Today, Hamilton County Prosecutor Mark Piepmeier announced that the investigation into Cincinnati Police Officer Christopher Schroder is complete.
In 2021, the Cincinnati Police Department conducted a voluntary audit of the Personal Crimes Unit. The Personal Crimes Unit is tasked with investigating allegations of sexual assault and child abuse. As a result of that audit, it was discovered that there were significant problems relating to investigations that were assigned to Investigator Christopher Schroder. The problems were so severe that the matter was referred to the Hamilton County Prosecutor’s Office to review for possible criminal liability.
Upon that referral, Hamilton County Prosecutor Joe Deters determined that a full, independent review of all of Schroder’s investigations was needed to determine the full scope of the problem and ensure any victim who reported a crime got the investigation they deserved.
With the help of Governor Mike DeWine, two special investigators, Anne Flanagan and Jane Noel, were appointed to review the entirety of Schroders case files, dating back to 2007.
Flanagan is a retired Hamilton County Assistant Prosecutor with 35 years of experience prosecuting rape and abuse cases. Jane Noel is a retired Cincinnati Police Investigator who spent 17 years in the Personal Crimes Unit.
Of the 865 cases reviewed by Flanagan and Noel, significant deficiencies were found relating to 47 cases. These issues included: reports of underage pregnancies with little-to-no investigations, delays in rape kit submissions, inadequate investigations relating to vulnerable victims (those with mental health issues or young children), cases with no investigation, failures to submit DNA swabs, and incorrect entries relating to DNA findings.
Flanagan and Noel identified cases that could benefit from additional investigation were referred back to the Cincinnati Police Department.
Upon completion of the investigation, Flanagan and Noel made recommendations to CPD regarding necessary changes to ensure something like this does not happen again.
Under the leadership of Chief Theetge, the following changes were immediately implemented at Personal Crimes:
- In the past, one personal crimes investigator was assigned to each Moving forward there will be a team of investigators assigned to each case, made up of one lead investigator and two additional investigators for an added layer of oversight;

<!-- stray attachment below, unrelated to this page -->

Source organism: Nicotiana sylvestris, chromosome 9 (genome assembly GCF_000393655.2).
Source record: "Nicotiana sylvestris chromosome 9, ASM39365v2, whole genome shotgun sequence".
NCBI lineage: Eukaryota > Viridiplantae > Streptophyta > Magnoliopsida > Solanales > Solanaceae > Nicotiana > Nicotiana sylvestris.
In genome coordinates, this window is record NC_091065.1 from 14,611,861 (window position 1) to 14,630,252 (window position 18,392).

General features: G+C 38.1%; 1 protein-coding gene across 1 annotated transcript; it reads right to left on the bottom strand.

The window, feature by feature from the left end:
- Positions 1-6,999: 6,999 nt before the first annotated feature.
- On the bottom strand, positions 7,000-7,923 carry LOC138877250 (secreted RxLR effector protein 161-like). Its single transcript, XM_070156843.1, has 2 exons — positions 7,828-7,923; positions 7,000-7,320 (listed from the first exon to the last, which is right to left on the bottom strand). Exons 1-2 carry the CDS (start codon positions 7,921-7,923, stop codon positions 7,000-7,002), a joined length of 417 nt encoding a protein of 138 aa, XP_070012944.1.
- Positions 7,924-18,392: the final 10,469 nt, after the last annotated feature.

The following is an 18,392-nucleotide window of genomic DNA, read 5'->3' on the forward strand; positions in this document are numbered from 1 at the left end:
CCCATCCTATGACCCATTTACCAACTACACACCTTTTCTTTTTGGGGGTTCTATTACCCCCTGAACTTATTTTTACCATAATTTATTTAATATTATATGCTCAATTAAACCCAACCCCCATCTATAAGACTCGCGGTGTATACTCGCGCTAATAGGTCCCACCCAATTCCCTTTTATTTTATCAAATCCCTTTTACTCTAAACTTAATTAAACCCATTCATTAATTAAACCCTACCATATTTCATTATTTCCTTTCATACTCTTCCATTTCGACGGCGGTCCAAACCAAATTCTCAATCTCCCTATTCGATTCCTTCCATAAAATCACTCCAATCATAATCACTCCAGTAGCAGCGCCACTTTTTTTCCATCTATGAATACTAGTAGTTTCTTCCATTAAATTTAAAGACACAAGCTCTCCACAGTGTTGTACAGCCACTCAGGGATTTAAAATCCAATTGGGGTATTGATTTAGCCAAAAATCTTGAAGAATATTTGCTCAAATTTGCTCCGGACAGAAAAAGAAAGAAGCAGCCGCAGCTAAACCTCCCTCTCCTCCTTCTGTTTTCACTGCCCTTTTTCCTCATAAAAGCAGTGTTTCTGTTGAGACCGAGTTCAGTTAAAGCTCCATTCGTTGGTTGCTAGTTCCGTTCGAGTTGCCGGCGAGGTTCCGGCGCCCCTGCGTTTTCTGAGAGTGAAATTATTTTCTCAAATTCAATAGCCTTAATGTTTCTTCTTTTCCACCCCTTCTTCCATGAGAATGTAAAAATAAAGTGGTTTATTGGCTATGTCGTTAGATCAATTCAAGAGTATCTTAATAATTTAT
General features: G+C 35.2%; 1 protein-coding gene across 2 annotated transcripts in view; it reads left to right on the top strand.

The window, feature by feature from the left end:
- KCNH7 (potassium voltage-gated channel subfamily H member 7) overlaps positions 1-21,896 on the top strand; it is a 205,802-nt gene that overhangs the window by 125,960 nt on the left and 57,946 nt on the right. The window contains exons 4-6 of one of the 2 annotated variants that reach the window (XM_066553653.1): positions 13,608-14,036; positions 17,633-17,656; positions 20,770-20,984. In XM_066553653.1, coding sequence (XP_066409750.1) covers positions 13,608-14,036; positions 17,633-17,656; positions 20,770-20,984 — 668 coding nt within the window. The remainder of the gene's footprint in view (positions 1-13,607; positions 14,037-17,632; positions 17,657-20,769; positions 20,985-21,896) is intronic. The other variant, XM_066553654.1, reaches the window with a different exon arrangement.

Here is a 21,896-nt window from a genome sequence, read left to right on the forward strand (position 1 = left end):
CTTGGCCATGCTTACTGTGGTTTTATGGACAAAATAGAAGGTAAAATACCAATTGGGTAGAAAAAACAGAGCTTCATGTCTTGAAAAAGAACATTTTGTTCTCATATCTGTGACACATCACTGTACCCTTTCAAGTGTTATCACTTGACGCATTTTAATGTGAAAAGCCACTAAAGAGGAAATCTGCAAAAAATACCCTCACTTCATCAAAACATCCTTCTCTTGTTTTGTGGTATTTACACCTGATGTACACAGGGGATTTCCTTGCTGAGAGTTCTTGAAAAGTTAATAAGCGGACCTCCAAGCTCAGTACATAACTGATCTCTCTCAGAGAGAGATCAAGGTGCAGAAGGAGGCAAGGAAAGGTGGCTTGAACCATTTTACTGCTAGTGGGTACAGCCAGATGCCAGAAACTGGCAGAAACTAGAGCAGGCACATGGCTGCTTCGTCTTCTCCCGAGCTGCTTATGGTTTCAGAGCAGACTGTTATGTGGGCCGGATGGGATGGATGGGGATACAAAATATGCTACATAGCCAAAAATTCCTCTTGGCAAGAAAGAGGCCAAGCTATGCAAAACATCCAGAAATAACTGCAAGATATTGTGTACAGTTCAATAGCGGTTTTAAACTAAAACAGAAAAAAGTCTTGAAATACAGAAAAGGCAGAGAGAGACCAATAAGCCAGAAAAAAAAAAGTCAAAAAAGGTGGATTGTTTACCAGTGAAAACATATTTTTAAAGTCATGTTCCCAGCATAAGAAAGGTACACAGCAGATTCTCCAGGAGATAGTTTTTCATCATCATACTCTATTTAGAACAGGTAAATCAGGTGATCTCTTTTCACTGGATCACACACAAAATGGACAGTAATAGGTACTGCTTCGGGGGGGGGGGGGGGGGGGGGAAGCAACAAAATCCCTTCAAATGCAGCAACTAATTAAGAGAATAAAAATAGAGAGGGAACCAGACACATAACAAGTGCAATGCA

- Checklists will be used to ensure every step of investigations are being followed, allowing supervisors to easily track case progress at any point in the investigation;
- Quarterly audits will occur on all active Personal Crimes’ cases;
- Monthly updates to the Chief (or designee) regarding all Personal Crimes’ cases;
- Dual-supervisor review of cases will be required;
- Implementation of a Personal Crimes training program;
- Implementation of a rape kit tracking process;
As it relates specifically to Christopher Schroder, Schroder will plea to five counts of Dereliction of Duty (M2). These counts reflect the range in time where his performance was criminally insufficient. Schroder will also resign from the Cincinnati Police Department and forfeit his OPOTA certification. This will ensure Schroder is never permitted to be a police officer again in the State of Ohio.
Five counts of Dereliction of Duty allow for the maximum possible sentence for his conduct. Any additional count of misdemeanor Dereliction would not add any additional time on his possible sentence.
Hamilton County Prosecutor Mark Piepmeier commented, “I am thankful to the Cincinnati Police Department for identifying this problem and cooperating with our special investigators. I also want to thank Governor Mike DeWine for providing this office with the resources to ensure a full and thorough investigation was completed.
As a result of this investigation, specific issues with both Officer Schroder and the Personal Crimes Unit were identified. Chief Theetge has taken the necessary steps to ensure something like this never happens again.”